This time, it's for real

• JPD: Student brought gun to high school to sell • Gun scare at TMHS prompted lockdown of schools
Senior Cheyenne Girmschid, right, junior Samatha Thompson, center, and senior Marie Sarabia use cell phones to check in with their parents after a lockdown at Thunder Mountain High School on Thursday. A boy brought a gun to school in his backpack, police said.

Police said a 17-year-old student brought a handgun to Thunder Mountain High School on Thursday in an attempt to sell it, an incident that prompted the school to go into lockdown mode and the boy to be arrested for possessing a firearm on school grounds.

“Apparently, the suspect brought the pistol to school to try and sell it,” Juneau Police Department spokesman Lt. David Campbell told the Empire. “The gun was in the backpack and he show(ed) some kids, and told others about it.”

A school resource officer found out about the handgun on campus from a 17-year-old female student around 10:05 a.m. Thursday morning. The 17-year-old boy fled on foot, but was located within 30 minutes by responding police officers. He was found off school grounds near the Dimond Park Field House on Riverside Drive in possession of a .22 caliber pistol, police said.

As police searched for the suspect, students hunkered down in their classrooms with the lights off and doors locked, unaware of exactly what was going on.

Freshman Madeline Kleinschmidt said she and her classmates and health class teacher huddled in the corner of the classroom, crouched down low and tried to stay quiet after hearing a message from the principal over the intercom.

“All we knew was that it wasn’t a drill, and something bad was going on,” she told the Empire, where her father, Vitto Kleinschmidt, works as the circulation director.

The younger Kleinschmidt said her teacher did a good job of keeping everyone calm, while students texted their parents about what was going on.

“I think everybody was a little nervous at first, and scared,” the 15-year-old said, adding they have done drills before so they knew what to do. “After a while, people started whispering, and our teacher told us to stay calm and follow directions, and we’d be OK.”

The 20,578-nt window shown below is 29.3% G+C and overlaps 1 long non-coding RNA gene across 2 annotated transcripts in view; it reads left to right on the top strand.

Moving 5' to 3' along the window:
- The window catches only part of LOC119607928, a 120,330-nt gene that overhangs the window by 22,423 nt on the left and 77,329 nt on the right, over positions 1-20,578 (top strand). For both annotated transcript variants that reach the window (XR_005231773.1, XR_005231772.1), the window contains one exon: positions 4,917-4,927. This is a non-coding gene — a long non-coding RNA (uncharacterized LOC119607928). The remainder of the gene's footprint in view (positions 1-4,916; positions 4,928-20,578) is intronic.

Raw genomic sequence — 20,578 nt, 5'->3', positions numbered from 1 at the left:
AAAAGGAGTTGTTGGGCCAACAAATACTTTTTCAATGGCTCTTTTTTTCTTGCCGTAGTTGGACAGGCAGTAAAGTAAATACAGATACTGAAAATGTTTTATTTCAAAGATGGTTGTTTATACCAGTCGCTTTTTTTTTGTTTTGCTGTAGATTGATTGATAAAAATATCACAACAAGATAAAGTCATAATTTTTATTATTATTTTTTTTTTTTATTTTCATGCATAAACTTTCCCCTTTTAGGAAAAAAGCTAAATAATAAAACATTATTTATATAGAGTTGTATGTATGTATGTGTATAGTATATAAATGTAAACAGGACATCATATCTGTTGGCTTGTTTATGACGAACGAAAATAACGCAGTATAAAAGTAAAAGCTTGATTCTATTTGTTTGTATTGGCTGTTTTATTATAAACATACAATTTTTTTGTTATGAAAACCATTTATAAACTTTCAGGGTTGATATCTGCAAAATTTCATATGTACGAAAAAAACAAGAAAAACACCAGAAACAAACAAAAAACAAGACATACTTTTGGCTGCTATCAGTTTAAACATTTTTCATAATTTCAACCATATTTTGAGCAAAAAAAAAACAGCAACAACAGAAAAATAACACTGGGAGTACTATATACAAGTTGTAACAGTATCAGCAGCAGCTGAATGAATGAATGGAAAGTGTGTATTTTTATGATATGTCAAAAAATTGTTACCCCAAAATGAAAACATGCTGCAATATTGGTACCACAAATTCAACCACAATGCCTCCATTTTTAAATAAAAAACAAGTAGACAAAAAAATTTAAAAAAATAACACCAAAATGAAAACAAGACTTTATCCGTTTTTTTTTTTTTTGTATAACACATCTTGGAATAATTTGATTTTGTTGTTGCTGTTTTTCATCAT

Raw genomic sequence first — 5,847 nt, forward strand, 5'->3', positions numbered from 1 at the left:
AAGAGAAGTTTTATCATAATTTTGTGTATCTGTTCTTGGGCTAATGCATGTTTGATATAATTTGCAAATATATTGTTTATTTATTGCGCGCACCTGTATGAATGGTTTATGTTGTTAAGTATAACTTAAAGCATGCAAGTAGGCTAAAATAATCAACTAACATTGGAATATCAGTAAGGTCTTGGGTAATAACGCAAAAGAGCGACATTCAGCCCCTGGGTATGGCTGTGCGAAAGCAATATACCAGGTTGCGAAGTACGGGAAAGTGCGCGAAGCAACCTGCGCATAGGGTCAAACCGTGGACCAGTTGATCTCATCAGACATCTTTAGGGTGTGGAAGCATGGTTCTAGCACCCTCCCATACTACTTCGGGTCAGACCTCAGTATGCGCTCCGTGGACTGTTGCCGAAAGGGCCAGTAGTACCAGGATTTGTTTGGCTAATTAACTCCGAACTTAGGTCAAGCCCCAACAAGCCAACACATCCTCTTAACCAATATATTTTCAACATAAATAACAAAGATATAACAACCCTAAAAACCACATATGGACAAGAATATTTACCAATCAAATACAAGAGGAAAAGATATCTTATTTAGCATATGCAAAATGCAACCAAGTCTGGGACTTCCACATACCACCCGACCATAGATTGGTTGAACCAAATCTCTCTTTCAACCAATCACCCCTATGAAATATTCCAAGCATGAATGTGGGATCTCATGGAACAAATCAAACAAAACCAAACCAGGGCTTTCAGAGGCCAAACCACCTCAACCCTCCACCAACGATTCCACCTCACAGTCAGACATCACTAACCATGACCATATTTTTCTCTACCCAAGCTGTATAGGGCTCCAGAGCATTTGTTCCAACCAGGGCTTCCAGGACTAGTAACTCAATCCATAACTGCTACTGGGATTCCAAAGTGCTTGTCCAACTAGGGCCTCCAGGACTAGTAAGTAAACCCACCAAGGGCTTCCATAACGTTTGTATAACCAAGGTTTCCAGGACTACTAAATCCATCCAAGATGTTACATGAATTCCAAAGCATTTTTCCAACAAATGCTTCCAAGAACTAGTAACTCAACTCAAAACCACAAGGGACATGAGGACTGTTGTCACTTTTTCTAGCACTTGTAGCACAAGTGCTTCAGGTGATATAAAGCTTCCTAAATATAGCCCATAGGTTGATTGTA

Some parents, meanwhile, rushed to the school to find out if their children were alright. TMHS Principal Dan Larson was outside the school’s entrance, directing people to stay in their cars as spoke to police on his cell phone.

When Larson received word that the boy and the gun were in police custody, he announced over the loudspeaker that the lockdown was over. It had lasted about 30 minutes, he told the Empire.

Parent Victoria Scharen heard the report of the lockdown over the police scanner and left her work at a tax firm to check on her daughter, a sophomore at TMHS. She expressed frustration that the school didn’t put out an alert or notification immediately about the incident — she heard the news through a text from her daughter.

“Nice to tell us via text from our kids,” Scharen said after hearing the intercom message outside the school announcing the lockdown was over, as she entered the building to see her daughter.

The Juneau School District alerted all parents in the school district and staff by a mass email sent out at 11:34 a.m., almost an hour after the incident was resolved. JSD Chief of Staff Kristin Bartlett said the reason for the delay was to ensure the information they were disseminating was accurate.

“In a situation like this, communication from staff and students within a school to the outside happens quickly,” Bartlett said in an email. “While it is the goal of the school district to advise parents as soon as possible when something is happening at a school, it is critical that the school district take the time to confirm the facts and make sure that what is released is accurate. In this case, we worked out the message with Juneau Police Department officers on the scene and released it as soon as it was possible.